2.4 million people& nbsp; worldwide causing various symptoms ranging from fever and dry cough to & nbsp;temporary loss of smell and taste. Now, experts in the world of dermatology are warning of a possible new symptom of the virus that may have gone unnoticed before: an inflammation of the blood vessels in the hands and feet that has been dubbed “COVID fingers”.” Data-reactid = “23”> The coronavirus has already infected more than 2.4 million people worldwide causing various symptoms ranging from fever and dry cough to temporary loss of smell and taste. Now, Experts in the world of dermatology warn of a possible new symptom of the virus that may have gone unnoticed before: an inflammation of the blood vessels in the hands and feet that has been dubbed “COVID fingers.”
Please note that there are COVID skin symptoms. Purple-red papules on the fingers and toes. It looks like chilblains. The patient may not have other symptoms of COVID. It is seen in young people.
Images of chilblains-like conditions caused by COVID-19 from Italy @TamarPedsRheum @NataliaVasCan @IreneBlancoMD
Characterized by a reddish-blue discoloration of the extremities, the condition is proving to predominate particularly among children. Amy Paller, MD and chair of the Department of Dermatology at Northwest University Feinberg School of Medicine, says that in the past two weeks, dermatologists around the world have begun to observe a significant influx of patients with this condition. .
Yahoo Life. “We are hearing about many cases that appear in clinics across the country (…) Every day I speak to a colleague who is caring for a patient.” “Data-reactid =” 29 “>” We are having something like a small epidemic in the world of dermatology with the ‘COVID fingers’, especially among boys between the ages of 10 and 20, “Paller explained to Yahoo Life.” We are hearing about many cases that appear in clinics across the country (…) Every One day I speak to a colleague who is caring for a patient. “
Since cases of this unexpected new symptom keep popping up, here’s what you should know about it.
The technical term for the disease is erythema pernio
definite& nbsp; by the National Institutes of Health as a “itchy and / or tenderness or reddish or purplish bumps that appear in reaction to the cold.” The bumps usually appear within a few hours of exposure to low temperatures, and those bumps can lead to more painful skin reactions such as “blisters, pustules, scabs, and ulcers.” Fewer than 200,000 cases are recorded in the United States each year. “Data-reactid =” 33 “> Pernio is the Latin word for” cold burn “and is a disease defined by the National Institutes of Health as” itching and / or or sensitivity or reddish or purplish bumps that appear as a reaction to the cold. ”The bumps usually appear within a few hours of exposure to low temperatures, and these bumps can lead to more painful skin reactions such as“ blisters, pustules, scabs. and ulcers. ”In the United States, fewer than 200,000 cases are recorded each year.
eating disorders,& nbsp;celiac disease, & nbsp;viral hepatitis& nbsp; and HIV. Huang says we shouldn’t link it to other coronaviruses. “Data-reactid =” 34 “>” It occurs in people who are healthy, but can sometimes appear with autoimmune diseases, better known as lupus, “says Huang. The condition may be caused due to various diseases, including eating disorders, celiac disease, viral hepatitis and HIV, Huang says that we should not link it with other coronaviruses.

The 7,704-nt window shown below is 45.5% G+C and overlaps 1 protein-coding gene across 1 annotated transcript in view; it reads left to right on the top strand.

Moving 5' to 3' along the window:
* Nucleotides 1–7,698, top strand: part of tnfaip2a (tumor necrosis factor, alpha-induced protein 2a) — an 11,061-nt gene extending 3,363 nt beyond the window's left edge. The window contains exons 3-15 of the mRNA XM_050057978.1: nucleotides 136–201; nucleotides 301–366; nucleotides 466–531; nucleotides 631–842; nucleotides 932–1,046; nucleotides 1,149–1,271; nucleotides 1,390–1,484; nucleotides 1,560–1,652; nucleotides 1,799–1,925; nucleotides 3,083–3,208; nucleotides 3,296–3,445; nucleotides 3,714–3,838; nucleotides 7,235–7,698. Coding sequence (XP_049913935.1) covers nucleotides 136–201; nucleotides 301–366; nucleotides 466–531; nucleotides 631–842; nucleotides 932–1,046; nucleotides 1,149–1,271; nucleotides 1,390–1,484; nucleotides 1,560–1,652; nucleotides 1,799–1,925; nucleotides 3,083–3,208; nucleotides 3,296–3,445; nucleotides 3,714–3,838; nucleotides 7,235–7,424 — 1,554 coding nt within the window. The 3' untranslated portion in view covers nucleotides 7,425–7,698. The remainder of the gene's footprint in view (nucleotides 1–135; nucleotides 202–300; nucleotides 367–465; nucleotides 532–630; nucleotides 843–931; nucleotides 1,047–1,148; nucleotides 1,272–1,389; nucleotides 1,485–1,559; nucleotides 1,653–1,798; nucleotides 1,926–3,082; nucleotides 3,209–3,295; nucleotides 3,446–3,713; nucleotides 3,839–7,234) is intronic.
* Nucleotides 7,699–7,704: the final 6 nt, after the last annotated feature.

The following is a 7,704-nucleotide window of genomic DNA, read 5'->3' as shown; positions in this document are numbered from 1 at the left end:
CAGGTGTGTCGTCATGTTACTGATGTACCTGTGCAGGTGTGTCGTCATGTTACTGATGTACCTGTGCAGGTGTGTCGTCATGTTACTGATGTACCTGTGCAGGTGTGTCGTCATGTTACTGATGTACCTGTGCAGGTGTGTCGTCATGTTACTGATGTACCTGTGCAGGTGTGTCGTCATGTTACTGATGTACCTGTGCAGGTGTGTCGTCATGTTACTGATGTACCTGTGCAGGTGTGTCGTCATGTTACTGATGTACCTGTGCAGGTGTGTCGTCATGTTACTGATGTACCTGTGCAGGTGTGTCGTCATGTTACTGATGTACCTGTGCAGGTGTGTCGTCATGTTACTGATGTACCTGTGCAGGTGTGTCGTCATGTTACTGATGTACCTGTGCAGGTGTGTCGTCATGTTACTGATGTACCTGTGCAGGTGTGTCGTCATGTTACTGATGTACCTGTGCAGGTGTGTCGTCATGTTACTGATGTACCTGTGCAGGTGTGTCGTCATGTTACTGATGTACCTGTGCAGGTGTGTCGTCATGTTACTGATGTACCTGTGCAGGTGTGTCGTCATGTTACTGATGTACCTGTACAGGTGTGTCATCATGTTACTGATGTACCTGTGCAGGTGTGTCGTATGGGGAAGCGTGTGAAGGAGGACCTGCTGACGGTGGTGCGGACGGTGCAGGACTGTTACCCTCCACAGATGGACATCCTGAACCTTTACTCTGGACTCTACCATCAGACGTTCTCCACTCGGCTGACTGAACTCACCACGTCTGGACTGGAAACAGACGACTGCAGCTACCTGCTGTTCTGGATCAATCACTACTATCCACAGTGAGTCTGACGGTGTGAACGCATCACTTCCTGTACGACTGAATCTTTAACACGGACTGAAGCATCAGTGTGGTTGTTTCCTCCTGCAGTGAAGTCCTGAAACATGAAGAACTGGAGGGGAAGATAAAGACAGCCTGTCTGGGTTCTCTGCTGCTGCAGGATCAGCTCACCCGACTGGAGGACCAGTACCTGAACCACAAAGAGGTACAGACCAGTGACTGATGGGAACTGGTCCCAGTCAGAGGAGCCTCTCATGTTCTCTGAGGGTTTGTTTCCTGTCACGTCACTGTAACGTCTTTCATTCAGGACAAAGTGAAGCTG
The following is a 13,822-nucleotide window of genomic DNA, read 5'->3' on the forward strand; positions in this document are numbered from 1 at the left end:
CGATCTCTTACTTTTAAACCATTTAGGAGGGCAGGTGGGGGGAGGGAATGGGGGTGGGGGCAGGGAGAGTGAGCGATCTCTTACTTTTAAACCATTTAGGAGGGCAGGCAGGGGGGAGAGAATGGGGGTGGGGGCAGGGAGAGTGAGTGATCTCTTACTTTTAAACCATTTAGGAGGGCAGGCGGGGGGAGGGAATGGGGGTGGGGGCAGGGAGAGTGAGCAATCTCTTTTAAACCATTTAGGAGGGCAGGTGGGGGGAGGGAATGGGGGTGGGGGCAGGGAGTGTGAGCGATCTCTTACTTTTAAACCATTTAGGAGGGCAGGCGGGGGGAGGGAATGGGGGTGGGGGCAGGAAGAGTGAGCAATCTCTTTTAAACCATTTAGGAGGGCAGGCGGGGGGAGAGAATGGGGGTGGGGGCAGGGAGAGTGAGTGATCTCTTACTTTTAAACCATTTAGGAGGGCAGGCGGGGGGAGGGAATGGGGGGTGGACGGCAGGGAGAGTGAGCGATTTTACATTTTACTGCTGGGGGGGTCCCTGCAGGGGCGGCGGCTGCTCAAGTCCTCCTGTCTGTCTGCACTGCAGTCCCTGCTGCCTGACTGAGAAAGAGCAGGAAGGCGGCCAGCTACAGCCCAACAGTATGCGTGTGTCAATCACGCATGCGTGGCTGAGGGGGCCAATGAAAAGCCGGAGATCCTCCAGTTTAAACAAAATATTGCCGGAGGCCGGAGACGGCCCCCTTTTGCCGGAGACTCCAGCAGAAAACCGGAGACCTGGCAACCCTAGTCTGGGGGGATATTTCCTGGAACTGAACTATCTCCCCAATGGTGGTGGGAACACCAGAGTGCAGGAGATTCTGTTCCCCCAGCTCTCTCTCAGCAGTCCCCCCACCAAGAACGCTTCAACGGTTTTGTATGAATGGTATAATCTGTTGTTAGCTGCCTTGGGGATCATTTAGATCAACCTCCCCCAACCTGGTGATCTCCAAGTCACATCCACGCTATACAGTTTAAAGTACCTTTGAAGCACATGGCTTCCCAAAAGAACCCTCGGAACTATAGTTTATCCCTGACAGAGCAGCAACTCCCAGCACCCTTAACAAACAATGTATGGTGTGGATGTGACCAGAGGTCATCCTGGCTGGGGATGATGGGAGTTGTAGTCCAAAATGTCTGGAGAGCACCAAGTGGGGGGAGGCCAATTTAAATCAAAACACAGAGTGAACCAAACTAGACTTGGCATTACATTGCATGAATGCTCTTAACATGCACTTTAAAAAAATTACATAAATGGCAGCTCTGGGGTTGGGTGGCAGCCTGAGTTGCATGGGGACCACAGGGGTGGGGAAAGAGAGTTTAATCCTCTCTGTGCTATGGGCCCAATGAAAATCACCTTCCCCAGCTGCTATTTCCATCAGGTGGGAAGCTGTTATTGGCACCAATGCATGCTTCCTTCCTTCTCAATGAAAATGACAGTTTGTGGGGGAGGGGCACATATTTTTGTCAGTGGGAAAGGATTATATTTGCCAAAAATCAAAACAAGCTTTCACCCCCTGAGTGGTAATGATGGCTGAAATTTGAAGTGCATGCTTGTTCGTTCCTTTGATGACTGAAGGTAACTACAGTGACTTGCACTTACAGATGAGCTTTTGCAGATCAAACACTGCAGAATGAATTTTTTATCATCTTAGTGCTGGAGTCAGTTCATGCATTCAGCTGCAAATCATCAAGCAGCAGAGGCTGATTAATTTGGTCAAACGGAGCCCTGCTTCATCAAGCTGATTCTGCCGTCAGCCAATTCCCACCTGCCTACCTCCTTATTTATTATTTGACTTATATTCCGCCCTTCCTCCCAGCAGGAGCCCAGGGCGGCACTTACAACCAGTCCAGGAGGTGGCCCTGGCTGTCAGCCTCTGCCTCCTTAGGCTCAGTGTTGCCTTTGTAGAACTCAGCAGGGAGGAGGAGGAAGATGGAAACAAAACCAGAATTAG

Normally appears during the winter months
Part of the strange nature of the current “mini epidemic” of chilblains among children, according to Paller, is the moment in which it is taking place. “Chilblains show up in those of us who live in northern winter climates in January or February,” says Paller. “It is a cold-induced phenomenon in which the blood vessels in those areas (…) such as the fingers and toes will be prone to spasm in those peripheral vessels.”
“It is an inflammation around the blood vessels, a type of response to low temperatures,” adds Huang. “It usually happens during the winter, or if someone doesn’t wear the right clothes when they go outdoors, those bumps will come out and they will usually go away in a week or two.”
Treatment usually focuses on keeping limbs warm
This condition usually subsides on its own, but Huang and Paller say that “in addition to heat” certain medications can be used to reduce irritation. “We often treat it by addressing the discomfort it creates and trying to dilate the vessels with medications that increase blood pressure, such as nifedipine,” says Paller. “And of course, in this situation, you have to try to keep your hands and feet warm.” With COVID-19, which could be causing this condition without the need for freezing temperatures, it’s more complicated. “You know, our usual technique of keeping warm probably won’t do much good in this case,” adds Paller.
Could be an indication of asymptomatic COVID-19 patients
The first cases of chilblains in children with COVID-19 were recorded in Italy in late March, where the development of painful blisters and red sores was observed. That’s a large part of the reason why American dermatologists suspect a possible link between the sudden increase in this condition and COVID-19. “Generally, these are perfectly healthy children with mild symptoms, and frankly, since some of these tests are still difficult to access, we don’t know for sure if they have COVID-19,” says Paller. “So I think we will find out much more next week or in two months.”
“Last week, I will have seen about five patients who had it (…) So there is something there,” says Huang. “We think that it is associated with COVID-19 and we think that they are asymptomatic carriers (…) Or that it could be part of a phase of convalescence in which you have COVID-19 but you will develop symptoms later (…) We are treating to test them. “